In late September 2014, FDA issued revised versions of its proposed produce safety regulations under the Food Safety Modernization Act (FSMA). Of particular relevance to farms with small produce operations, the revisions significantly change which farms would be covered by or exempted from the rules.
As initially proposed, the Produce Safety Rule would have exempted any farm with total food sales of not more than $25,000 on average, per year during the previous three years. Thus, a farm with very small fruit and vegetable sales of $25,000 or less annually would not have qualified for the exemption if its combined annual sales of produce and all other foods (such as grains, dairy, meat or processed foods) exceeded $25,000. In response to criticisms that the rule would have served as a disincentive for diversification of farming operations, FDA has revised the exemption criteria so that only produce sales are counted toward the $25,000 limit.
Similarly, FDA has proposed to count only produce sales, rather than sales of all food, in determining whether a farm is a “small business” (defined as having average annual produce sales not exceeding $500,000) or “very small business” (defined as having average annual produce sales not exceeding $250,000). Under FDA’s proposal, small businesses and very small businesses will have three years and four years, respectively, to comply with the final Produce Safety Rule after it takes effect, whereas all other covered farms will have only two years to comply.
While these revisions make good sense, they do not go as far as some commenters had hoped in that all produce sales, and not just sales of “covered produce,” will be counted in the dollar limits. A covered farm is subject to the Produce Safety Rule’s requirements only with respect to its “covered produce” operations. Covered produce is, generally, fruits and vegetables that are likely to be consumed raw and that will not undergo a kill-step in processing. Thus, for example, a farm that sells less than $25,000 per year of leafy greens and tomatoes (covered produce) will have to comply with the Produce Safety Rule with respect to the greens and tomatoes if it also sells enough potatoes (not covered produce) to bring its total annual produce sales above $25,000.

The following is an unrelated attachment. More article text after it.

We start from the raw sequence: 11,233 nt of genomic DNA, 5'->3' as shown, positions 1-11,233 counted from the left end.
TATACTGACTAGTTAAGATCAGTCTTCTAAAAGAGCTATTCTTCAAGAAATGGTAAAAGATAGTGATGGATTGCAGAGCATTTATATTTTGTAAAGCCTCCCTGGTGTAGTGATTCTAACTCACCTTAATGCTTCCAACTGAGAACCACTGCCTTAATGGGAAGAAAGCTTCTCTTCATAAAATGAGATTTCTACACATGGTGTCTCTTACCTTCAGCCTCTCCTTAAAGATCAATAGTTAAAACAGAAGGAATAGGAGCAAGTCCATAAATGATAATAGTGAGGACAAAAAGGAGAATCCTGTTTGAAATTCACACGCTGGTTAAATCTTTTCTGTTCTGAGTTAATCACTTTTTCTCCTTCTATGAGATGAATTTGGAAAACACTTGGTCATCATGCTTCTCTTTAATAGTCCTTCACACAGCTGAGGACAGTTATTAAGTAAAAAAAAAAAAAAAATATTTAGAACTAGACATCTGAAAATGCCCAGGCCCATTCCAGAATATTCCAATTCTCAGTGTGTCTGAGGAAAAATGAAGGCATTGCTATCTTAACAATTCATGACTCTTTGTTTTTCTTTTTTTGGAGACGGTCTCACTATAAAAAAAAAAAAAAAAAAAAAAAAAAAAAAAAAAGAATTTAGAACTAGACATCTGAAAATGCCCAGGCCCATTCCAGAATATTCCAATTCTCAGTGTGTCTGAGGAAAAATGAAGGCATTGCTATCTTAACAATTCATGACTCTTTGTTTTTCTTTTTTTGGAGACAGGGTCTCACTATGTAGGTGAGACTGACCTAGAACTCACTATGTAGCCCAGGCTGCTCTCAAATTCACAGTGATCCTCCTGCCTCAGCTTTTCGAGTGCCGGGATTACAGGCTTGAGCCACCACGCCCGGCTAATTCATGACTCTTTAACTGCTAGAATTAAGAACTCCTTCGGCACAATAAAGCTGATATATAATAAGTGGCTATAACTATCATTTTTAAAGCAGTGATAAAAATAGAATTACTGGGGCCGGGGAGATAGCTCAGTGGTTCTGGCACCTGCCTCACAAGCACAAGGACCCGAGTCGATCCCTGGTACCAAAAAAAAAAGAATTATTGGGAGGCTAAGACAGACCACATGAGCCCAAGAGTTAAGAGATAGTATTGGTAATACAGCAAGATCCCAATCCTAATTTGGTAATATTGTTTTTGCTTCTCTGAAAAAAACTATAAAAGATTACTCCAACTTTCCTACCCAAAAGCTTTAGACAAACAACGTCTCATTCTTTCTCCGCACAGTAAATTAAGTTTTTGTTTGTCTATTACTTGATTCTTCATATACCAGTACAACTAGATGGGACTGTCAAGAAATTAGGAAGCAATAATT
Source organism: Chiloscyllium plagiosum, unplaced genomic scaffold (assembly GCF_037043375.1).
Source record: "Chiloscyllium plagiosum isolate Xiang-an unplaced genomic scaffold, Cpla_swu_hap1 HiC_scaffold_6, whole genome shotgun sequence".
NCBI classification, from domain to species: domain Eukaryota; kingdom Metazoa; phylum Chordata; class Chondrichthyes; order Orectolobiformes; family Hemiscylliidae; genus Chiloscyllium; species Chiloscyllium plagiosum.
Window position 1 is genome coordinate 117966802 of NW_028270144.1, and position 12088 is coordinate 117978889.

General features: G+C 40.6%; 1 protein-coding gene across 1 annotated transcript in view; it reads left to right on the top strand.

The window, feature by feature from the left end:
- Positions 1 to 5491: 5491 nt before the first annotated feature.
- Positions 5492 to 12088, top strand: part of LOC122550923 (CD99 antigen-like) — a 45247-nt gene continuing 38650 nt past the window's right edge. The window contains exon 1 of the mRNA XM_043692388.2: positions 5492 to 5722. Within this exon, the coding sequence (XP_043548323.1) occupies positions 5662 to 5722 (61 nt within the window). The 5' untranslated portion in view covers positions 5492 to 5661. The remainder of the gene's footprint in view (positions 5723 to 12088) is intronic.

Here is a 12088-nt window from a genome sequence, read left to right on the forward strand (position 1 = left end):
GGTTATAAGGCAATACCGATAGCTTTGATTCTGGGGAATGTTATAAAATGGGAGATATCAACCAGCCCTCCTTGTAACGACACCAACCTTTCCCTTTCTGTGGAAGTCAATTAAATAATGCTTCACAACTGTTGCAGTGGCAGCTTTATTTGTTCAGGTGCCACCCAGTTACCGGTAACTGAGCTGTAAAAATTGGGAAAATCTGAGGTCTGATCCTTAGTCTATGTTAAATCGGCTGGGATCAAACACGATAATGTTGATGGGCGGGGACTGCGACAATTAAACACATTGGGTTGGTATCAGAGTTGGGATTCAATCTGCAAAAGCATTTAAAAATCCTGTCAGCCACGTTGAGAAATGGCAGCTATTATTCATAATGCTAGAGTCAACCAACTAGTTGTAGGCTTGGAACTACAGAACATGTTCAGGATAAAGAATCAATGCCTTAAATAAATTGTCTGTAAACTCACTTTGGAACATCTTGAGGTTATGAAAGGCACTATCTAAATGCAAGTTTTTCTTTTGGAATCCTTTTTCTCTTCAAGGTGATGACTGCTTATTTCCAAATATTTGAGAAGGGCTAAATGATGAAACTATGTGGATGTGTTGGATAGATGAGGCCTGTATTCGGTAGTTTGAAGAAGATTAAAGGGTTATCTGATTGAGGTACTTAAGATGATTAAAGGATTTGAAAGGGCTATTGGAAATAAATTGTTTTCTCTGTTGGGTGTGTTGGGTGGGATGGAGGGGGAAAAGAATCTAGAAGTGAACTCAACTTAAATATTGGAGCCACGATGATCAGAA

FDA’s revisions also do not satisfy critics who argued that the eligibility criteria for the qualified exemption (known to many as the Tester-Hagan Amendment) should, likewise, be based on sales of produce or covered produce, rather than sales of all food. Under the Tester-Hagan Amendment, a farm is eligible for a conditional exemption from most requirements of the Produce Safety Rule if its total food sales are less than $500,000 on average, per year, and more than half of its food sales are directly to consumers and/or to restaurants or food retailers located in the same state or not more than 275 miles from the farm. While it would be logical to base eligibility for this qualified exemption on produce sales, rather than sales of all food, FDA cannot make that change unless Congress amends the FSMA statute.
FDA’s revisions also make significant changes to the Produce Safety Rule’s requirements for water quality testing, the use of raw manure soil amendments, and the process for withdrawing and reinstating a farm’s qualified exemption. As these rules will have an enormous impact on covered farms, it is critical that farmers understand what the regulations will require and participate in the rulemaking process. I encourage farmers to read the proposed Produce Safety Rule, as well as the revisions. Interested parties may submit comments on the revisions to FDA by December 15, 2014.